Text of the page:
Collection of Lost First World War Poems To Be Released 100 Years On

LONDON, OCTOBER 19, 2018 – A collection of lost poems from The Great War by the late Alick Lewis Ellis, a paramedic in WWI, is to be released as a book by his family.

Alick’s notebook of poems was anonymously handed into Dan Hill at the Herts at War Society in 2017, with a note saying it had been found during a house renovation and ‘may be of interest to you’. 

Dan tracked down Alick’s closest living relatives from the name and address at the front of ‘Field Dressings’, through the village Historical Society with whom the family still has a connection. ‘Field Dressings’ then made its final journey back to the Ellis family on Wednesday 26th July 2017, where it was presented to the family by Dan Hill.

Working with the Self-Publishing Partnership, the family has turned the notebook into a unique record of one man’s experience of the Great War.  They have journeyed to France and Belgium to revisit the places Alick would have been to and linked the experiences of their great-uncle to the lives of veterans today.

‘Field Dressings By Stretcher Bearer’ will be officially released on November 2nd at a launch event at The Museum of Military Medicine in Aldershot. The notes and poems chronicle the scenes he witnessed on the front line. 

 “This has been a journey of discovery for all our family and it hands on a tangible legacy to the next generation. In this centenary year of the Armistice, we are thrilled that it is one of many creative pieces that ensure we will never forget those who paid …and those who still pay…the ultimate sacrifice.”  Pat Russell, Great-Niece of Alick.

During more than 3 years of active service on the Western Front in World War 1, Alick’s first-hand experience of the horrors of battle at Gommecourt, The Somme, Arras, Ypres and Cambrai, led him to produce a series of compelling poems that will trigger an entire spectrum of emotions in the reader.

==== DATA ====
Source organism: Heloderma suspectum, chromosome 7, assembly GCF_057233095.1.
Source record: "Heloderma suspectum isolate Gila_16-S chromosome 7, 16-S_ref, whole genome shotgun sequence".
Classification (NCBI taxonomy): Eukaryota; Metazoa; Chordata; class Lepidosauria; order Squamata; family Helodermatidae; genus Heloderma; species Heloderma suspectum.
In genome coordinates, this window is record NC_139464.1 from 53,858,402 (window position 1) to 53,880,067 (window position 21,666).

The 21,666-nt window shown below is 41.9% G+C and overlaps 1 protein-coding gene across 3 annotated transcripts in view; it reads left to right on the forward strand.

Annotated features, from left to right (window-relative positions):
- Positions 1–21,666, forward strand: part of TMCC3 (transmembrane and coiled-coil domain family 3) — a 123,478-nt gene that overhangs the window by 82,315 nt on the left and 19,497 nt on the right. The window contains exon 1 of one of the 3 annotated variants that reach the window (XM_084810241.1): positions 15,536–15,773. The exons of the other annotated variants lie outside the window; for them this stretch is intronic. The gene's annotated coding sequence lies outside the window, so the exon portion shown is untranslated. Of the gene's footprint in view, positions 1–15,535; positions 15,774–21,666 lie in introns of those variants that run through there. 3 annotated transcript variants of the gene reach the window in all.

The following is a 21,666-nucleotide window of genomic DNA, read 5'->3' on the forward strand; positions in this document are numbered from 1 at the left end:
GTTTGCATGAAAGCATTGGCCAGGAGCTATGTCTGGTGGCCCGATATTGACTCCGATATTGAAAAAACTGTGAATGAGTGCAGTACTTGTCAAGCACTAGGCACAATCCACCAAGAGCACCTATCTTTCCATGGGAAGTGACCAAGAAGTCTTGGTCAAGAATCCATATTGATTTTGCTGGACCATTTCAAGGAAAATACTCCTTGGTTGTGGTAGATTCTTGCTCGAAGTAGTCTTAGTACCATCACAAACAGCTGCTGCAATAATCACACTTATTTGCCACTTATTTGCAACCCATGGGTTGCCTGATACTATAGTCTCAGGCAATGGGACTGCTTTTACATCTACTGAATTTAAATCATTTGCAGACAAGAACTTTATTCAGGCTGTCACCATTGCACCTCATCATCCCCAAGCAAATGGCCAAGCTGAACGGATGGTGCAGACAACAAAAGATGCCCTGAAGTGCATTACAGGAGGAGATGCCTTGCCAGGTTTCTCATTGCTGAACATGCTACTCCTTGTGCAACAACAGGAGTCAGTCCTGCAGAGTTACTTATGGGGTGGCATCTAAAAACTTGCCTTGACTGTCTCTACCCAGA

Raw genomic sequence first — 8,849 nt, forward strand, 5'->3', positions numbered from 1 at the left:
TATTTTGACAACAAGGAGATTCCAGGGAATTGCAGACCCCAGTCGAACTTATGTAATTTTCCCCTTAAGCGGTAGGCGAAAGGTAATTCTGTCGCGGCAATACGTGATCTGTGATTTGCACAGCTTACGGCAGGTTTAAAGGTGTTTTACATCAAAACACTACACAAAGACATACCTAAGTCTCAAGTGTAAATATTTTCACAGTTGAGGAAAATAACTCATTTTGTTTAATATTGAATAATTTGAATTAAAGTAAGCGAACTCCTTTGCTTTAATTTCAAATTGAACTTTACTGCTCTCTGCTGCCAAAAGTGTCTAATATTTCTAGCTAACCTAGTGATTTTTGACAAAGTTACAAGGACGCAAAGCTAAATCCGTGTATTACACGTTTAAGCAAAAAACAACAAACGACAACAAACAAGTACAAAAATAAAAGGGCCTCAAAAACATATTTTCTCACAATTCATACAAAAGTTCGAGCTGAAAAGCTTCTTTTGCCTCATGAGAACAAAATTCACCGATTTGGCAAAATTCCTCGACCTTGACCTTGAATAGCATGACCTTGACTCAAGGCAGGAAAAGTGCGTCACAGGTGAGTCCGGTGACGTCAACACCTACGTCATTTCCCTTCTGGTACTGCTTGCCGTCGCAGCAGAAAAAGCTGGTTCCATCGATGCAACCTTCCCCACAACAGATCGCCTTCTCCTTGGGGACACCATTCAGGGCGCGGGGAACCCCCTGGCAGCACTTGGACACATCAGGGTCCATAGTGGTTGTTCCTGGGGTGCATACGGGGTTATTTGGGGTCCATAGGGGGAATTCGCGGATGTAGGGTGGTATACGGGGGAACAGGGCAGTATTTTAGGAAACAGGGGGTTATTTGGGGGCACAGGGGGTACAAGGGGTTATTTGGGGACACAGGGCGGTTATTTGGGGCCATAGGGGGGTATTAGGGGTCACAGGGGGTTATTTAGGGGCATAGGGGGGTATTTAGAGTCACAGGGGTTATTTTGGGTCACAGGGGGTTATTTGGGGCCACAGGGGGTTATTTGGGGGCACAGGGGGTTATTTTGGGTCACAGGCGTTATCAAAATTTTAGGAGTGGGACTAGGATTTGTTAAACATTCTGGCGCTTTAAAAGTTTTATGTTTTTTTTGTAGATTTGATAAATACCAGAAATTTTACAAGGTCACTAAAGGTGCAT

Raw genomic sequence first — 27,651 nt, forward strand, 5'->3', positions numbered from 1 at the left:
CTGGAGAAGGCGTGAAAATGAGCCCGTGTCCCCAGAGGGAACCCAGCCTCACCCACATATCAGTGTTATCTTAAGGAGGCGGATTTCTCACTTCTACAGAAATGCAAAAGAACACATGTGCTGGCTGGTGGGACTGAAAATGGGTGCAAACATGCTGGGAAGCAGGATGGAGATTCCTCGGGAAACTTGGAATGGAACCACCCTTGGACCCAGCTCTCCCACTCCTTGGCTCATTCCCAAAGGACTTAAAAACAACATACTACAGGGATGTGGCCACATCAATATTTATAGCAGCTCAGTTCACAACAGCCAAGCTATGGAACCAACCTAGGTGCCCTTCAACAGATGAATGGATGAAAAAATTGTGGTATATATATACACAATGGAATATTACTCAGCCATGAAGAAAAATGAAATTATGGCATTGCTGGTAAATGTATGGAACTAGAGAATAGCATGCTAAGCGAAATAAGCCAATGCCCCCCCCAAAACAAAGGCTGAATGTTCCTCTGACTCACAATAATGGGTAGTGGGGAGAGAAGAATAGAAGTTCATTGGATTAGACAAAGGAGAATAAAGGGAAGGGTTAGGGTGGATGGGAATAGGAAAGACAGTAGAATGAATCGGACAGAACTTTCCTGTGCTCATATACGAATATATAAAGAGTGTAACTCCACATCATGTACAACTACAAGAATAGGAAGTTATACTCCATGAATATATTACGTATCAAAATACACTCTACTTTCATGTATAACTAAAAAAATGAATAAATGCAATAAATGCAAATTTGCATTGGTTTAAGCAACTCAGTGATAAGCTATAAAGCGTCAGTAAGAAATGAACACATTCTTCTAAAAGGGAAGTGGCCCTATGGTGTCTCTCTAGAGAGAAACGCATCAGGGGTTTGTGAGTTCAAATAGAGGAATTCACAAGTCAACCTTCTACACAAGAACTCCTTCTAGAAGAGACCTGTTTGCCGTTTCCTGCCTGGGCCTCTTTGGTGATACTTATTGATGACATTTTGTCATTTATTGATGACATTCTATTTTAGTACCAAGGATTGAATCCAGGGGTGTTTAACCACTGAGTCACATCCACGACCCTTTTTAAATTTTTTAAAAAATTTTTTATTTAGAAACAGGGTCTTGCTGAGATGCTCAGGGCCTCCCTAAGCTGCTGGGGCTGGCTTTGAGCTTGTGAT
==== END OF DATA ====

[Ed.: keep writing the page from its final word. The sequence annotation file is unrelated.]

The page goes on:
While many poems reflect the sadness and pain that comes from witnessing so much death and futile suffering, Alick’s work shows he remained full of admiration for his fellow soldiers. In others, the gallows humour of the trenches will make the reader smile at times, while the hope and optimism of his few post war poems will be tinged with the sadness our historical knowledge allows.

The book will be raising money for two amazing charities –  Veterans With Dogs and Combat Stress and it will be released on November 2nd. More info:

Please email if you would like a copy of the book to review, feature or interview Alick’s relatives.

 About Alick.

Alick Lewis Ellis was born on 19th January 1887 to John and Susan Ellis of Terrington St. Clement in Norfolk, England. One of 10 children, he had 2 elder and one younger sisters and 3 elder and 3 younger brothers.

Little is known of his early life, but it is thought that he attended the local Terrington School with his brothers and sisters where he received a good but unremarkable education. The Ellis family had for several generations been shopkeepers, butchers or grocers and his parents were no different.

By 1911, Alick appeared to be following in the family tradition and was registered on the census as a self-employed grocer aged 24 in Greenhithe in Kent.

 He was resident there with his widowed sister in law May Ellis formerly married to Walter Percy Ellis, one of his older brothers. His younger brother Charles Wesley Ellis also lived in Greenhithe and was a grocer’s assistant.

Alick volunteered for Territorial Army service on 4th February 1915 with the 3rd London Field Ambulance of the Royal Army Medical Corps (RAMC), part of the 56th (1st London) Division, who were based at the Duke of York’s Barracks in Chelsea.

In October 1921, he was best man at his brother Clarence (Kal) Ellis’ wedding.

Please email if you would like a copy of the book to review, feature or interview Alick’s relatives.